Question – a childminder asked a question in relation to photos of childminded children on social media and keeping them secure.

Ofsted stated that providers must have permission from children’s parents before putting photos of children on social media.

I went back to Ofsted with a little more background to the question: in response to 3 different things – ICO advice received when I rang them, LSCB advice during safeguarding training and recent Ofsted inspection actions received by some childminders in relation to photos of childminded children on open Facebook groups (linked to inspectors checking social media accounts before coming out for inspection and being concerned about photos of childminded children being publicly accessible and the possibility of them being misused) … my advice to providers has been that any photos of childminded children should be kept securely and only placed on secure groups or pages and shared only with those people who have a right to see them (for example, parents – after permission has been received in writing).

Ofsted state ‘The comments around use for social media are still relevant although I will pass this to my colleagues in the new early years delivery unit to ensure that early years inspectors are not telling providers what they can and cannot do. The EYFS does not state requirements about the use of social media images. This is something that must be agreed between the provider and parents under the policy of working in partnership.

It may also be the case that an individual LADO has a particular view about the use of social media. Again we will ask providers to ensure that they are meeting the policies of their LSCB. It is important to take account of the impact of social media and confidentiality of a children details their and family which would be looked at inspection. Children’s details must be kept confidential and secure, however if the childminder and parent agree that pictures can be shared via the use of social media and it does not breach confidentiality then it is not a matter for Ofsted.’


Question – a childminder asked about caring for 5 children including 2 babies at a time.

Ofsted replied during the meeting that the childminder should take advice from Ofsted.

I went back to Ofsted with a little more background to this question: my advice to colleagues has always been that, while it might be theoretically ok to have 5 children, they have to manage the variation well and ensure every child is receiving a high quality learning experience and appropriate care and it is very hard to do this effectively and safely if they have 5 children when working on their own. The reason I give this reply is because I have seen a lot of colleagues downgraded during inspection when they have 5 on their own due to being ‘over ratio’ – and as we have discussed during Ofsted Big Conversation meetings previously, the most likely reason is because they are not managing the variation well.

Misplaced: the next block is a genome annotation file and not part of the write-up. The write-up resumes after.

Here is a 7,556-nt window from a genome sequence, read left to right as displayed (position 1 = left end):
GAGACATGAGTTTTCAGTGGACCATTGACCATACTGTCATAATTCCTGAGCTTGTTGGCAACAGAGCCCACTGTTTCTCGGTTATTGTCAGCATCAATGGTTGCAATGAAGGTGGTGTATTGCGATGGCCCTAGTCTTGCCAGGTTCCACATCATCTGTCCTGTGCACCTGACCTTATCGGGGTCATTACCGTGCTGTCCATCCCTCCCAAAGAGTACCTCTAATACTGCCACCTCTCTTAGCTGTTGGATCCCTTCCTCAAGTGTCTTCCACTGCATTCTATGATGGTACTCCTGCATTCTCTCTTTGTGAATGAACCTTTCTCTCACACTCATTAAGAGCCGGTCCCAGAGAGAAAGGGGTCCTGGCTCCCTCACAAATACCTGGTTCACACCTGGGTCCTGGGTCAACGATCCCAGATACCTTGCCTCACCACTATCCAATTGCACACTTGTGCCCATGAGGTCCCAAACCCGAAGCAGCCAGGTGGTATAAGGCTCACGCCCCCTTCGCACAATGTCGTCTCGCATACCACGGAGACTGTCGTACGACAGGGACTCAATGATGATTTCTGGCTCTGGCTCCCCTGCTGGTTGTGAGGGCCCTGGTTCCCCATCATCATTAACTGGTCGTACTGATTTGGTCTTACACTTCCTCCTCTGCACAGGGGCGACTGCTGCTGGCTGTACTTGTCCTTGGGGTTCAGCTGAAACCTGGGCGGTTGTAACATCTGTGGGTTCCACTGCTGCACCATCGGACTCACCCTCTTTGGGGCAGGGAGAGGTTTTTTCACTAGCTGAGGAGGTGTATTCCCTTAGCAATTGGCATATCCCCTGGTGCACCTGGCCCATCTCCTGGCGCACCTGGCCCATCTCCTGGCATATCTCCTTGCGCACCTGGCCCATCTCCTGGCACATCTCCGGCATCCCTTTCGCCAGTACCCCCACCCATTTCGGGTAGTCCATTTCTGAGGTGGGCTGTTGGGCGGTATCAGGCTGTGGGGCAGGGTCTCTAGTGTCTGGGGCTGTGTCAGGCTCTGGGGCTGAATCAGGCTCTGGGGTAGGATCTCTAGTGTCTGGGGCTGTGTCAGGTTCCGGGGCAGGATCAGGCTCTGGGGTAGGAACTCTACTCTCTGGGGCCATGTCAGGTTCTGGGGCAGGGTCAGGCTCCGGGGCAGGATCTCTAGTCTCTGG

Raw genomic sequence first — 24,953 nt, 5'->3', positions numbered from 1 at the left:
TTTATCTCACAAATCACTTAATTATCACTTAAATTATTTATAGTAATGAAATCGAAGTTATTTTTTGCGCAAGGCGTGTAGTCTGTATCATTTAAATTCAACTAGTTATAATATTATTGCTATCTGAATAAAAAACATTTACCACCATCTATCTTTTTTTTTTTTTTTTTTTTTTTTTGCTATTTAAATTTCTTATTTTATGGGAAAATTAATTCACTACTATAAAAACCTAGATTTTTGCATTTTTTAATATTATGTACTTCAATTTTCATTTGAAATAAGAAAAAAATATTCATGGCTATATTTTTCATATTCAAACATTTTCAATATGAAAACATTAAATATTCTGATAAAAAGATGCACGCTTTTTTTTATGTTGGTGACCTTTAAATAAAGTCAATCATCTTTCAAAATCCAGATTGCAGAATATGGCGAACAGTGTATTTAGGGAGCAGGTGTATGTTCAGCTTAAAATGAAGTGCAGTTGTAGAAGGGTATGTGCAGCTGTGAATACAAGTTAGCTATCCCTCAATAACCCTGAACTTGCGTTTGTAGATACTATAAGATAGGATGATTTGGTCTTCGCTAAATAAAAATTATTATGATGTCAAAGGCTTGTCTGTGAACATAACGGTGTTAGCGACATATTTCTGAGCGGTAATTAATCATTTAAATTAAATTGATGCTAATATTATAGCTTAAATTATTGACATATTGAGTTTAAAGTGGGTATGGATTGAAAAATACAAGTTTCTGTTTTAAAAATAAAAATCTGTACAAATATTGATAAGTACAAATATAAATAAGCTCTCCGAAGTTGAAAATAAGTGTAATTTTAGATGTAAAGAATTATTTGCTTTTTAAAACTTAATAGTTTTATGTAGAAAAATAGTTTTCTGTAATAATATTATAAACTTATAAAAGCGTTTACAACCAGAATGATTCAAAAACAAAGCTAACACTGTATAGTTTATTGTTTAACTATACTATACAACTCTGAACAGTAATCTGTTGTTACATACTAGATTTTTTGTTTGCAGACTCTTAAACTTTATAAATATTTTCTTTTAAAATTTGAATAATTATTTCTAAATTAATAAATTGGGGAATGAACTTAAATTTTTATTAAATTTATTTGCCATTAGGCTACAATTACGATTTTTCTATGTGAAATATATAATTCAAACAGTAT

We have a secondary concern in that Ofsted no longer give advice about ratios. Whether we ring or email the reply is always (to précis) ‘risk assess and read the EYFS’.

Ofsted stated, ‘With regard to the issues about continuity of care if we apply the principles below and if they can demonstrate continuity of care they can take two babies under 1. The policy team have concurred that if the childminder can demonstrate she can meet the needs of both babies she can have two under one.

However the exemptions about consistency in care arrangements also apply. Furthermore, paragraph 3.30 (EYFS 2017) contains the over-arching exception that applies to all childcare providers, including childminders, which is that as long as they can demonstrate they can meet the needs of all the children, they can make any exception to the ratios (other than to exceed the maximum number – because this is a ‘maximum’ not a ‘ratio’). So, they could potentially take three, four, five babies under one, providing they can demonstrate they can meet all their needs. The ratios and maximum numbers stated in the EYFS are statutory requirements and therefore are required by law; childminders must adhere to the ratios and maximum number of children at all times.’

The issue here is always going to be what the inspector observes during inspection and whether the inspector thinks the childminder is managing the variation well. Personally, having seen too many colleagues downgraded for being 'over ratio' with 5 children under 5, I will continue to advise caution.

I hope you find these questions and Ofsted’s replies useful!